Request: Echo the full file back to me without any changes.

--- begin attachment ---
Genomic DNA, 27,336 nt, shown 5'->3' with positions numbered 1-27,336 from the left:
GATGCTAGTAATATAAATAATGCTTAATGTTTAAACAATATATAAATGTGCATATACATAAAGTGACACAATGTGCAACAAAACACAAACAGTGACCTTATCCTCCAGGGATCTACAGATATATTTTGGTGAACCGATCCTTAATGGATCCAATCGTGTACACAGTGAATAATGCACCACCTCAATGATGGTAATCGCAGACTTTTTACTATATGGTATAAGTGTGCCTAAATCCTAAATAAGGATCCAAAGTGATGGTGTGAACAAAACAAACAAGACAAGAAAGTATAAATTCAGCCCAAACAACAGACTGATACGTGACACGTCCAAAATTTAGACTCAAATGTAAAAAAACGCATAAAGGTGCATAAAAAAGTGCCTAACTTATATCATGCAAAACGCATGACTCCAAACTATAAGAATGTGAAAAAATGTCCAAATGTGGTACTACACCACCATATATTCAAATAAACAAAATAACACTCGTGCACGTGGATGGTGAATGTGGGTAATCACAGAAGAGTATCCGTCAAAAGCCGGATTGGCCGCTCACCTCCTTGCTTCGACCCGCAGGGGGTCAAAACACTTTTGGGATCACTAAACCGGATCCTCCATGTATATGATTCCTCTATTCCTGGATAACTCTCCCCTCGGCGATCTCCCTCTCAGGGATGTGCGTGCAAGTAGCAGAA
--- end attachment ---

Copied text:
Genomic DNA, 27,336 nt, shown 5'->3' with positions numbered 1-27,336 from the left:
GATGCTAGTAATATAAATAATGCTTAATGTTTAAACAATATATAAATGTGCATATACATAAAGTGACACAATGTGCAACAAAACACAAACAGTGACCTTATCCTCCAGGGATCTACAGATATATTTTGGTGAACCGATCCTTAATGGATCCAATCGTGTACACAGTGAATAATGCACCACCTCAATGATGGTAATCGCAGACTTTTTACTATATGGTATAAGTGTGCCTAAATCCTAAATAAGGATCCAAAGTGATGGTGTGAACAAAACAAACAAGACAAGAAAGTATAAATTCAGCCCAAACAACAGACTGATACGTGACACGTCCAAAATTTAGACTCAAATGTAAAAAAACGCATAAAGGTGCATAAAAAAGTGCCTAACTTATATCATGCAAAACGCATGACTCCAAACTATAAGAATGTGAAAAAATGTCCAAATGTGGTACTACACCACCATATATTCAAATAAACAAAATAACACTCGTGCACGTGGATGGTGAATGTGGGTAATCACAGAAGAGTATCCGTCAAAAGCCGGATTGGCCGCTCACCTCCTTGCTTCGACCCGCAGGGGGTCAAAACACTTTTGGGATCACTAAACCGGATCCTCCATGTATATGATTCCTCTATTCCTGGATAACTCTCCCCTCGGCGATCTCCCTCTCAGGGATGTGCGTGCAAGTAGCAGAA